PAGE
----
Water meters are a critical component of EMW's strategy for cost recovery and ensuring system financial sustainablity. Giving water away free or without regard to level of consumption is usually not a financially sustainable practice, and often ends in system failure due to lack of adequate funding for the recurrent costs of operation, ma...
Water meters are a critical component of EMW's strategy for cost recovery and ensuring system financial sustainablity. Giving water away free or without regard to level of consumption is usually not a financially sustainable practice, and often ends in system failure due to lack of adequate funding for the recurrent costs of operation, maintenance and repair (and eventually system expansion, as the community grows over time).
Metering and consumption-based water tariffs are the only reliable way to help ensure that people practice water demand management. Without this, people in every country that I have ever worked in (i.e., many) would end up leaving the taps open, wasting water, or consuming more than the system was built to produce. This unjustifiably penalizes other water system users who use water conservatively, and who pay fully for what they use.
How they work - Water meters are installed in the house connection line from the distribution pipe to the house. Most common household meters have a small paddle wheel that records the amount of water running through the meter by counting the turns of the paddle. When properly calibrated, good meters accurately record the amount of water passing through the meter. Anyone interested in connecting to the EMW system must upfront the cost of the connecting pipe, meter, and valves required to deliver water to the house. This allows EMW to buy good quality meters, pipe and vales in bulk, thereby minimizing the cost of the house connection for water customers. The average cost for the whole house connection is only about US$10. If people cannot afford that, they probably will not be able to afford (or willing to pay) for the water tariffs.
Meter readers go around to each house and record the consumption since the last reading, and collected the water fees accordingly. There are ways to cheat meters, such as by turning the valve down so low that only a small amount of water trickles through the meter, but not enough to turn the paddle wheel and record the flow. People who are found engaging in this practice by the water managers are summarily disconnected from the system.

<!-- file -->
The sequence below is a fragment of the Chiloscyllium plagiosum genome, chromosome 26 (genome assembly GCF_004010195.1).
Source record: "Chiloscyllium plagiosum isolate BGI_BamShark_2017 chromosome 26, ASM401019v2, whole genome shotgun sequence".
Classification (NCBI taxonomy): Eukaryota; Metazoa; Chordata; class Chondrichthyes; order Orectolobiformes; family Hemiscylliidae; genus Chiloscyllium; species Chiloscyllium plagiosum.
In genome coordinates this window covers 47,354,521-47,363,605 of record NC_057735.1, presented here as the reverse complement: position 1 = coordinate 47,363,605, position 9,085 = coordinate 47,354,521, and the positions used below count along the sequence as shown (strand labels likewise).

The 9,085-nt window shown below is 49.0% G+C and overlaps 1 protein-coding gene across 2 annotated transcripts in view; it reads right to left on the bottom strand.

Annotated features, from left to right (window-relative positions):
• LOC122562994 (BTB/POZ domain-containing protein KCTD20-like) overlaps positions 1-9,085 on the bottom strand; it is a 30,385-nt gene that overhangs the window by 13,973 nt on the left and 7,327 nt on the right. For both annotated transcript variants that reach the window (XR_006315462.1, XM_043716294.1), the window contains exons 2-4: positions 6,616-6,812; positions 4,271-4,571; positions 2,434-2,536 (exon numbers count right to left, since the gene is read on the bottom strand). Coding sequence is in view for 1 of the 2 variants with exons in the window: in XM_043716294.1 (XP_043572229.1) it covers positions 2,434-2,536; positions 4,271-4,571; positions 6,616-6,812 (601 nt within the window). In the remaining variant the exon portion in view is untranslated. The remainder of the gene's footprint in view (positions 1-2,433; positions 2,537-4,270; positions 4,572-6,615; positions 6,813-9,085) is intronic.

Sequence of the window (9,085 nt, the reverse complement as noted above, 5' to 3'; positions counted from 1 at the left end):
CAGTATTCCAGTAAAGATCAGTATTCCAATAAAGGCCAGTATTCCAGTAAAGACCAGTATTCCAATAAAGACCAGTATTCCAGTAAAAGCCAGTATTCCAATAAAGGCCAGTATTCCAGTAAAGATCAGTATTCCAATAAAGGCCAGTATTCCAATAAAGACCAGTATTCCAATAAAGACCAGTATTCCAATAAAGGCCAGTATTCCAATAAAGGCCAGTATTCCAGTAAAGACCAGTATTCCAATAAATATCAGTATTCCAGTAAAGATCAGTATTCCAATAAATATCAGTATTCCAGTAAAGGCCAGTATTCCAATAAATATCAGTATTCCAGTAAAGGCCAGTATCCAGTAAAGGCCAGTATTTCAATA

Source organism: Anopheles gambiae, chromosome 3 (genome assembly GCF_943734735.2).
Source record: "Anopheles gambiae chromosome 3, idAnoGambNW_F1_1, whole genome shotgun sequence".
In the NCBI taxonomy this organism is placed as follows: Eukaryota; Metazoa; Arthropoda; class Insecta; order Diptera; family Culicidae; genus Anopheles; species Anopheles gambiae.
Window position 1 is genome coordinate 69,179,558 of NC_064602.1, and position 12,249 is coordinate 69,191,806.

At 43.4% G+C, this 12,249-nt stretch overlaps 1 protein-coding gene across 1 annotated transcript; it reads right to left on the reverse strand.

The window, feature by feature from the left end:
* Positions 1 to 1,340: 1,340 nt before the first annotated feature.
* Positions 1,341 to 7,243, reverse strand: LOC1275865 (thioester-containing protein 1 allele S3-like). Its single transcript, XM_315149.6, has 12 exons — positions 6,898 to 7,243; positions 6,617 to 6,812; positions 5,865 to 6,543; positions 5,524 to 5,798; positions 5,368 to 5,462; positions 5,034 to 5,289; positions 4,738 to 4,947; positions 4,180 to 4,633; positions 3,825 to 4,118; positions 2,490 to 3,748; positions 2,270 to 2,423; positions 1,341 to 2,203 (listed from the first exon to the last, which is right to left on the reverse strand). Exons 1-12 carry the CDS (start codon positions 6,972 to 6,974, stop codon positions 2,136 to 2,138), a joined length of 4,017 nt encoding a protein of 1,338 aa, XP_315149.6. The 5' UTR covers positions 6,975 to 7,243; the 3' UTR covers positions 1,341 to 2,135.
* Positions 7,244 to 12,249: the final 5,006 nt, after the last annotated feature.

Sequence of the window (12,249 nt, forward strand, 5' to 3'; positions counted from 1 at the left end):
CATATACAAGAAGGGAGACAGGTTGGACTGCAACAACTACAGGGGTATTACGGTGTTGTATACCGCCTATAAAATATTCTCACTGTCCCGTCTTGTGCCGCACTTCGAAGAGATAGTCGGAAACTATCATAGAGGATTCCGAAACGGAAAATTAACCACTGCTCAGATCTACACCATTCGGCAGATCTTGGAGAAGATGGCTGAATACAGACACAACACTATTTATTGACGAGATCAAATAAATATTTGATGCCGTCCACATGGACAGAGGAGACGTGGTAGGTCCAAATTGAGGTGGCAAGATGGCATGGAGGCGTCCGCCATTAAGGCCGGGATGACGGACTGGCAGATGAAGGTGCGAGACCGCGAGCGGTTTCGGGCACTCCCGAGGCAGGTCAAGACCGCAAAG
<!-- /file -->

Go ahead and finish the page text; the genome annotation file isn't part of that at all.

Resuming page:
In addition to the upfront capital investment cost of system construction, households also pay for regular monthly operation and maintenance (O&M) costs for electricity, small repairs, water treatment chemicals, management, etc.) through an agreed upon water tariff averaging a mere VND 2,000 per cubic meter (m3). That's about US$ 0.12. As the average rural household of five persons uses about 5 m3 per month, their average water bill is about VND 10,000 (about US$0.62).
To put this in perspective that rural people can understand, that is the price of two packs of cigarettes at VND 5,000 each. Although people sometimes complain about the cost, without collecting adequate tariffs to cover O&M costs, the water system would eventually fail, and the EMW investment would be wasted. This average monthly amount is well within the affordability limits (e.g., 4-5% of monthly household income) accepted by major RWSS sectoral donors such as the World Bank and ADB as an affordable expense for the great majority of rural people.
Those who cannot afford a meter can ask their relatives or neighbors for loans to buy into the improved piped water system. If they don't wish to do that, they can continue to use the alternative water sources that they have traditionally used.